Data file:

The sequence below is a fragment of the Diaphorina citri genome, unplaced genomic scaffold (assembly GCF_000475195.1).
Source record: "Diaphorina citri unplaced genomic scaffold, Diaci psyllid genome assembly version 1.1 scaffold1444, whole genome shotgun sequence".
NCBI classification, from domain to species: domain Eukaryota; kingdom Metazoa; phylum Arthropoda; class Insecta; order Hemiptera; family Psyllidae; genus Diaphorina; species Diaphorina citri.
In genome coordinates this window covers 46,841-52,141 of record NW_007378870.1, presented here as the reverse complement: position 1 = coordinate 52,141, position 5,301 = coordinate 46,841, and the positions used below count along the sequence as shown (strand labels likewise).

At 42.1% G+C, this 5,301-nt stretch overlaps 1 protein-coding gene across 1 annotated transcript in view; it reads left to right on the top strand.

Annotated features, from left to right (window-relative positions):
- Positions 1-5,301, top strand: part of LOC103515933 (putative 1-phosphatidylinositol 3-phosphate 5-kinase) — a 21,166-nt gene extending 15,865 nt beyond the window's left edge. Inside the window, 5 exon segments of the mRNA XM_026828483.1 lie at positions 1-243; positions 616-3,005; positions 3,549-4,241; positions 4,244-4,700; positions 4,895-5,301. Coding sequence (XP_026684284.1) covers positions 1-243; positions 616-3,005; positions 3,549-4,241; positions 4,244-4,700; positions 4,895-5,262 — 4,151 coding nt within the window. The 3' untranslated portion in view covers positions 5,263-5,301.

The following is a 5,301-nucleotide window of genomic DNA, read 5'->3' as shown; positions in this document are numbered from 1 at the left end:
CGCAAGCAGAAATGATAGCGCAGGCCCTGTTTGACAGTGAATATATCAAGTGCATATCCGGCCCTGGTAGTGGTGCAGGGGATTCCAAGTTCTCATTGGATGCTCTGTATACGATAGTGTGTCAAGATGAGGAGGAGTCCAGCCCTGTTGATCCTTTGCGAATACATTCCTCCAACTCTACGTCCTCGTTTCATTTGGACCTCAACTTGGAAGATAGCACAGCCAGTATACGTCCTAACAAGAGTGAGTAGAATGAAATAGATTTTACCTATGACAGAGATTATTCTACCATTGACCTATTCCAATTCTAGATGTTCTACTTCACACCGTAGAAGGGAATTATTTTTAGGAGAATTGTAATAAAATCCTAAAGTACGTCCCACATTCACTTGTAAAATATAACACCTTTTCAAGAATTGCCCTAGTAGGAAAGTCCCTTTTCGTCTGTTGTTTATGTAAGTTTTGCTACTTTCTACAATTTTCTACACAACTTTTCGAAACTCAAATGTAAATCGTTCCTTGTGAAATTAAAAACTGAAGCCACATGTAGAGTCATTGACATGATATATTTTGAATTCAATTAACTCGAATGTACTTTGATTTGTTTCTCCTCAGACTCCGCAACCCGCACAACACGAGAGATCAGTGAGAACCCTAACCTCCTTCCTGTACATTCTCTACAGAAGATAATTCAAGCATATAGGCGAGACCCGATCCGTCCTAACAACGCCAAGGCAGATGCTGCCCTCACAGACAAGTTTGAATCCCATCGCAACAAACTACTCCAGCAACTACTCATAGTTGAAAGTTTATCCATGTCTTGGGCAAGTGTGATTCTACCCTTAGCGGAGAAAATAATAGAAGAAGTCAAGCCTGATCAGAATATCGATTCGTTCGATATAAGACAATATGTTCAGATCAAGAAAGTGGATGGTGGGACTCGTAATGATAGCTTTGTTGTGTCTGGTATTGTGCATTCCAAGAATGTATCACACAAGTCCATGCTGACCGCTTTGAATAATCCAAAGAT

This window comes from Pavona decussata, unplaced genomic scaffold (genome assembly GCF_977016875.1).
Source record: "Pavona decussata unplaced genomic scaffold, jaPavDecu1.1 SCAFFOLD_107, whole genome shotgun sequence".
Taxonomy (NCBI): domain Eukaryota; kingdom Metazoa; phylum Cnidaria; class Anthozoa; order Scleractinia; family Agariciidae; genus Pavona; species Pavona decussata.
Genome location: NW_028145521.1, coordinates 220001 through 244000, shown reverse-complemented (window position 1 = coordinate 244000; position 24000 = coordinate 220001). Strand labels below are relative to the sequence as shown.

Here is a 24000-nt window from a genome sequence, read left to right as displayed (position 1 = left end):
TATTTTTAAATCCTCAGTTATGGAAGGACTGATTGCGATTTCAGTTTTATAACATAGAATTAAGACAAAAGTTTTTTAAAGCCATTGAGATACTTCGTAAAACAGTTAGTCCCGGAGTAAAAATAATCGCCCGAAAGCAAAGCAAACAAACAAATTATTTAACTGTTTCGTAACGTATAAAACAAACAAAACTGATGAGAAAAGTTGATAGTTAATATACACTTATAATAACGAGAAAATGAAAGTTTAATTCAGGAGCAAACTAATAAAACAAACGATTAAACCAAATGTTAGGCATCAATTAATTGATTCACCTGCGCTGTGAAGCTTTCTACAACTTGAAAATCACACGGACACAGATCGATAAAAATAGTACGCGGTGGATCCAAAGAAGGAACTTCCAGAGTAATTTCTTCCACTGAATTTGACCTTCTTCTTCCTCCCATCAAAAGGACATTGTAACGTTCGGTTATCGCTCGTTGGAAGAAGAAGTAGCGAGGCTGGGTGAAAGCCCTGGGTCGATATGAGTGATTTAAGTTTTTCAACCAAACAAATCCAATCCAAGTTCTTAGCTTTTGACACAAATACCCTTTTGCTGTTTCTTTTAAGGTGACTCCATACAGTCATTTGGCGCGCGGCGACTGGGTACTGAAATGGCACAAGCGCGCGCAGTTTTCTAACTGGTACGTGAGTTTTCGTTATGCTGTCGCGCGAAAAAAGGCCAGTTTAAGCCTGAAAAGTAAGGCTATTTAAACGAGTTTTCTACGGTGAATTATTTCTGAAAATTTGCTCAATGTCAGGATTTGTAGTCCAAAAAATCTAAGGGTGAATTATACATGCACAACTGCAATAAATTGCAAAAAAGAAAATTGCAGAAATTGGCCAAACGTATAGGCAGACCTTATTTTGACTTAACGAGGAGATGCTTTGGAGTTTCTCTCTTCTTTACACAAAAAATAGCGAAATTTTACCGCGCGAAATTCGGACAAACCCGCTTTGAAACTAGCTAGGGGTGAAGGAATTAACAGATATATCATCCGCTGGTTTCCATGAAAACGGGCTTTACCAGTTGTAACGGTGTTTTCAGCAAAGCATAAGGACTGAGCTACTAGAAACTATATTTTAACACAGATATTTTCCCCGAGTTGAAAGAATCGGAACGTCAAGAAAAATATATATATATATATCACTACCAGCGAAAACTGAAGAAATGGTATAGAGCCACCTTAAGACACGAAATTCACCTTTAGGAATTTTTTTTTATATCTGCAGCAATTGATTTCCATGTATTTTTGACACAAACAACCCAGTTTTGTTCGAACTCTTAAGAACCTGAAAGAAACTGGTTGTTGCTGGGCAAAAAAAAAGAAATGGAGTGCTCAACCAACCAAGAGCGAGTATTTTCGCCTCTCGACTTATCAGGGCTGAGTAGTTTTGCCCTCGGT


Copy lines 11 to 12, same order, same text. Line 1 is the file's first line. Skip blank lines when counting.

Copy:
Source record: "Pavona decussata unplaced genomic scaffold, jaPavDecu1.1 SCAFFOLD_107, whole genome shotgun sequence".
Taxonomy (NCBI): domain Eukaryota; kingdom Metazoa; phylum Cnidaria; class Anthozoa; order Scleractinia; family Agariciidae; genus Pavona; species Pavona decussata.